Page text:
The January 4, 1998 Magnitude 3.8 earthquake, approximately 3 miles south of Willard, New Mexico

On January 4, 1998, the Albuquerque Seismological Laboratory seismic station ANMO recorded an earthquake with a duration magnitude of 3.8. This earthquake occurred southeast of Albuquerque, just south of Willard, New Mexico. This earthquake is only a few miles from the seismic activity which occurred on New Years Eve. The earthquake plotted (in black) above is the largest of the recent earthquakes which occurred in the area. A microearthquake aftershock with a duration magnitude of less than 1.0 occurred in the same vicinity, approximately 200 seconds after the arrival of the P-wave of the main event.

Plotted in blue and offset above the large seismogram, is the largest of the 5 earthquakes of December 31, 1997, recorded at ANMO, of which at least one was locally felt. This earthquake occurred southeast of Albuquerque, approximately 6 miles northeast of Mountainair, New Mexico. Both earthquakes have been plotted at the same scale. Notice how much larger the amplitude and longer the duration of 3.8 earthquake relative to the 3.0 earthquake.

The arrival times of P and S waves are often used to calculate the origin time and location of earthquakes.  A S-P time of 6.4 seconds gives a distance of approximately 32 miles from the seismic station for the Jan 4, 1998 event, when inserted into an equation which solves for distance taking local geology into account. An analysis of the ground motion recorded on the horizontal components at ANMO (not shown) give a line of south-southeast/north-northwest, coupled with reports or signals recorded from other seismic stations, the direction to the earthquake can be calculated. Other signals recorded by the New Mexico Tech Seismic Network were used to "triangulate" a more precise location of the earthquakes. The magnitude given is a duration magnitude, calculated by plugging in the time taken for the recorded signal to return to background noise levels into an equation which accounts for local geology. The duration magnitude is similar to Richter magnitude in that it is a logarithmic scale; however, Richter magnitude is based on the amplitude, rather than the duration, of the recorded signal.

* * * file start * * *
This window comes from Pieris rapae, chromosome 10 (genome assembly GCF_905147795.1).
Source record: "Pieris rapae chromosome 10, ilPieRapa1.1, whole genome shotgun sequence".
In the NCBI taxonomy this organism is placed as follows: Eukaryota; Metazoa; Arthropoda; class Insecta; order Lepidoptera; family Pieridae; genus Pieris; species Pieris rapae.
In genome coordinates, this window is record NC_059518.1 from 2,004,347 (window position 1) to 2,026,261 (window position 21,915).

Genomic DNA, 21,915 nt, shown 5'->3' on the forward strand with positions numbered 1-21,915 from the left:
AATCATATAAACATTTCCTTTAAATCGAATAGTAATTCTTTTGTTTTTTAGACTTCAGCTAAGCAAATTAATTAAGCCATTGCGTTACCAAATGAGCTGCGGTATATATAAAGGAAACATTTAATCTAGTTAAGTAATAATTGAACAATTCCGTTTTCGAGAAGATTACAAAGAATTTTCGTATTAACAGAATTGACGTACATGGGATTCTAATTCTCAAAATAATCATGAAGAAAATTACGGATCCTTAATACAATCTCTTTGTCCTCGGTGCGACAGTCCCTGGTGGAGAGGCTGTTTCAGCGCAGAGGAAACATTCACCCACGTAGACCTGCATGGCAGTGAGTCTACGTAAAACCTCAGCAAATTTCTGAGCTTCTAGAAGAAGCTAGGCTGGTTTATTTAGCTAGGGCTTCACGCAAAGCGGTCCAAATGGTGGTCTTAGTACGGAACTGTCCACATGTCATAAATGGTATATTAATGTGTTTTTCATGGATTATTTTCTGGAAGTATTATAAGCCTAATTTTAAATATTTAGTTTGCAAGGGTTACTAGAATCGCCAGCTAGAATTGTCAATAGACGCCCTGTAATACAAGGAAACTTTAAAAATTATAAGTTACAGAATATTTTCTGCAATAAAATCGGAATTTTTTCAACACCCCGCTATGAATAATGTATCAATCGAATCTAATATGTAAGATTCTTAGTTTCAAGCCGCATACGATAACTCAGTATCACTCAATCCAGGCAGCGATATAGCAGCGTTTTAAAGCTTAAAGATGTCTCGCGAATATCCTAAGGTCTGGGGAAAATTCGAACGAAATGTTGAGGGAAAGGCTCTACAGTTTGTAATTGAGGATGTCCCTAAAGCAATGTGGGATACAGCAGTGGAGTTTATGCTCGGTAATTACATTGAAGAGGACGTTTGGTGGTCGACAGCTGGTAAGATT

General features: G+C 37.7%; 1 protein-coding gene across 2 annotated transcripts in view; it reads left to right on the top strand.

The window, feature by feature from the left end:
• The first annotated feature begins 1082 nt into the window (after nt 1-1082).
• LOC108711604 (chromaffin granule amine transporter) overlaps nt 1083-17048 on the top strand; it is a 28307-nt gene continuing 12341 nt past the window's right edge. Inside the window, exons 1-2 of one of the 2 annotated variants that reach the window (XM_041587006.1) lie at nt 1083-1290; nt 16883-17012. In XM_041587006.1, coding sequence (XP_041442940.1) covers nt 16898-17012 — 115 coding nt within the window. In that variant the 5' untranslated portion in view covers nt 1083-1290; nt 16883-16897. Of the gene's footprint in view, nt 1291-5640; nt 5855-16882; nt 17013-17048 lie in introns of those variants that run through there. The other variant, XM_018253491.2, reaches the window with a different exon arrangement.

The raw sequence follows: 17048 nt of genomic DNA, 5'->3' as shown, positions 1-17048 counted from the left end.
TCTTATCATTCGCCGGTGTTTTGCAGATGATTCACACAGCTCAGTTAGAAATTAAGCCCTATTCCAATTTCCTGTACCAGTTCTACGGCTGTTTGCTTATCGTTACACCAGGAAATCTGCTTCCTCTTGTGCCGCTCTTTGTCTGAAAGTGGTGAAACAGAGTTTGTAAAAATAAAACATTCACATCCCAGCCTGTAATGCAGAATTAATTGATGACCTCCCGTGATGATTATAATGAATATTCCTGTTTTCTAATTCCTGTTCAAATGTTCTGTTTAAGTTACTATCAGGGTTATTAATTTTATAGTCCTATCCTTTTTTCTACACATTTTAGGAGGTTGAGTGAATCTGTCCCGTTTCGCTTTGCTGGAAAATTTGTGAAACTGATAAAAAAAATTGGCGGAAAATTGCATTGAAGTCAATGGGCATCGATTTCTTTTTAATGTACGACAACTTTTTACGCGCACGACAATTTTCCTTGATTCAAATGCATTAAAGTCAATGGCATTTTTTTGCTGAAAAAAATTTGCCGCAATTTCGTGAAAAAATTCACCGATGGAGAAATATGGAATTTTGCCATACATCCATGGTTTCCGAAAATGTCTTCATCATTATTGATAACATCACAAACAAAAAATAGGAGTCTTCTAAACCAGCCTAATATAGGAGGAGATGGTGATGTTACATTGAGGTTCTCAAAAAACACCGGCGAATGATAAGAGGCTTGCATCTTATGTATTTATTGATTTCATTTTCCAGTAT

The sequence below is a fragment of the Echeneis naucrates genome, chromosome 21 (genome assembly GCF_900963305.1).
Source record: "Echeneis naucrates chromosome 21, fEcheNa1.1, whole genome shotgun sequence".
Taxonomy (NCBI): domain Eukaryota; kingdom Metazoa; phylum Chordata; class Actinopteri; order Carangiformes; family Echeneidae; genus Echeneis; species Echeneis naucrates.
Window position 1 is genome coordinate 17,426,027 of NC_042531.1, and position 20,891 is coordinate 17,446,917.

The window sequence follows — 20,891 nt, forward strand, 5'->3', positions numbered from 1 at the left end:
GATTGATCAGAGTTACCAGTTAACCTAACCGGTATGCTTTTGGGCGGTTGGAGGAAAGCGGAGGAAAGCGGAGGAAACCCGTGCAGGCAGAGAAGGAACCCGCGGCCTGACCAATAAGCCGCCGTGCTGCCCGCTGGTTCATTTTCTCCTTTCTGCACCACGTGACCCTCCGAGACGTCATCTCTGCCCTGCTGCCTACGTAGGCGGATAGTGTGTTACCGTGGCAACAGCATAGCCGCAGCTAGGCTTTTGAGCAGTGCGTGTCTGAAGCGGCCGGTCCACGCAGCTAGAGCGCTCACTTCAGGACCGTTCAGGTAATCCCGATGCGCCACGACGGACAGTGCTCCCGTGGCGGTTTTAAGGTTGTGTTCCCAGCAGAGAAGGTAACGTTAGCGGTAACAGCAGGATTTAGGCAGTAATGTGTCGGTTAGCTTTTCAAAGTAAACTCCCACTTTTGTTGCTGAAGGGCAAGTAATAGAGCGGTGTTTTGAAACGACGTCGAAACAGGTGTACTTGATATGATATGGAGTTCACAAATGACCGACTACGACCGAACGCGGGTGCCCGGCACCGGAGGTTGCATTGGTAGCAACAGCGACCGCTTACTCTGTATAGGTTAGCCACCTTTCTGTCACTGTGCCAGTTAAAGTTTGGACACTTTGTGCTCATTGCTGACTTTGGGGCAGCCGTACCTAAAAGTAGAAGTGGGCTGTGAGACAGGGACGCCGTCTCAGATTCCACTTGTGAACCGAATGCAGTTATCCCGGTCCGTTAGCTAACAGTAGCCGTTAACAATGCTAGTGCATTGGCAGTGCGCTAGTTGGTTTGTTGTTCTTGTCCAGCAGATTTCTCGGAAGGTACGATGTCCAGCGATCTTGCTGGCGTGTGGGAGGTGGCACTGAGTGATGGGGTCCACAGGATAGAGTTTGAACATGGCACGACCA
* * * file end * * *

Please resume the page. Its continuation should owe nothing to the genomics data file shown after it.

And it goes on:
You may also wish to view the past 24 hours of seismic recordings from the ANMO station. This plot is updated every ten minutes, and shows primarily the high frequency seismic energy which is visible from nearby earthquakes. Most of the high frequency energy from large, distant, earthquakes is attenuated while the energy travels from the earthquake to the recording station. Thus, the signal from some large earthquakes may appear smaller on this plot than the signal from much smaller, nearby earthquakes.